KYKOTSMOVI, Ariz.—On the eve of voting on a revised Hopi Tribe Constitution, a former tribal chairman critical of proposed changes has asked the Department of the Interior to suspend the vote, contending that it violates federal law governing Secretarial elections.
A Secretarial election is not a tribal election, but takes place when the Secretary of the Interior is asked to schedule polling to revise a tribal constitution. It is a federal election, governed by federal statute and overseen by the BIA.
Ben Nuvamsa, of the Village of Shungopavi in northern Arizona, charges irregularities in the BIA process and asks Larry Echo Hawk, Assistant Secretary, Indian Affairs, to intervene immediately to suspend polling. Litigation seeking to halt the Jan. 27 election has been denied, but appeals are pending in tribal and federal courts, he said.
Nuvamsa resigned as tribal chairman in 2009 after two years of internal tribal strife that focused in part on expanded coal mining which, in turn, triggered cultural, environmental and economic concerns and lingering political controversy.
Nuvamsa contends the BIA has permitted the current tribal administration to have direct control over the election and he questions the integrity of the election process related to the secrecy of votes, the composition of the Secretarial Election Board, and voter notification and registration procedures.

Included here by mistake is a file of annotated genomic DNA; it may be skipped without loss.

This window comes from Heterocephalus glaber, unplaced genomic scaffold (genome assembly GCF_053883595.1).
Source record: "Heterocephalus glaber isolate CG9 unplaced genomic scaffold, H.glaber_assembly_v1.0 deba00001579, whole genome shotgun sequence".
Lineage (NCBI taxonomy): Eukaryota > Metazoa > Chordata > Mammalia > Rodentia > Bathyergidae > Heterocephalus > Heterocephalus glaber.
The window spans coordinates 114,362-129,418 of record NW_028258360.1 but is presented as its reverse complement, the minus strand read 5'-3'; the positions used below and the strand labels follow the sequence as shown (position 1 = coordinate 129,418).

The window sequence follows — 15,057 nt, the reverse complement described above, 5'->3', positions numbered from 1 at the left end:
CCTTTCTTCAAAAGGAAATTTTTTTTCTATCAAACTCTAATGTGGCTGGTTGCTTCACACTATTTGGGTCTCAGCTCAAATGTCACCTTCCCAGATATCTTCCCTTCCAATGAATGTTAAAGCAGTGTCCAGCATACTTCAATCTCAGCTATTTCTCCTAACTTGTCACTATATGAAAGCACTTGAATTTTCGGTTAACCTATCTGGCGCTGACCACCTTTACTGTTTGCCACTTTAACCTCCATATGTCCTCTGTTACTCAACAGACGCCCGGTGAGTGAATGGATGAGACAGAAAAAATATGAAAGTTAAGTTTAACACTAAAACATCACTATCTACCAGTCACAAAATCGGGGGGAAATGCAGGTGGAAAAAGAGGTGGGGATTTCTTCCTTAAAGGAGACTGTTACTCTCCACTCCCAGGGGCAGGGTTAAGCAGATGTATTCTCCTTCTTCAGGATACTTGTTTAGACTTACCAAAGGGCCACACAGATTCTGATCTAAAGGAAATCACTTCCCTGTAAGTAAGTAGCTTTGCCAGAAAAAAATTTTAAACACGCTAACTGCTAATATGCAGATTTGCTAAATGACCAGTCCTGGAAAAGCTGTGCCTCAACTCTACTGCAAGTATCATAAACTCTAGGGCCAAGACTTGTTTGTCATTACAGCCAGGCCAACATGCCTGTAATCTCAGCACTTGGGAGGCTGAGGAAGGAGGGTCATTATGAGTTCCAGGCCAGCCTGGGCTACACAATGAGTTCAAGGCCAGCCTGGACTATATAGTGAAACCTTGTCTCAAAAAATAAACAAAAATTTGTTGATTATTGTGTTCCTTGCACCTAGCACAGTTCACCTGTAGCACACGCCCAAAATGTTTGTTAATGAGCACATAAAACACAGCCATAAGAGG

Proponents of the new constitution and by-laws believe the changes they support would clarify the roles and authorities of the separate branches of the central tribal government, while opponents assert the revisions would diminish the individual sovereignty of Hopi/Tewa villages, which would become a fourth branch of government.
Telephone requests for comment were not immediately returned from regional or local BIA offices or the BIA’s national Public Affairs office, and the officer-in-charge of the Election Board was on travel and was not available to discuss the issues raised by Nuvamsa.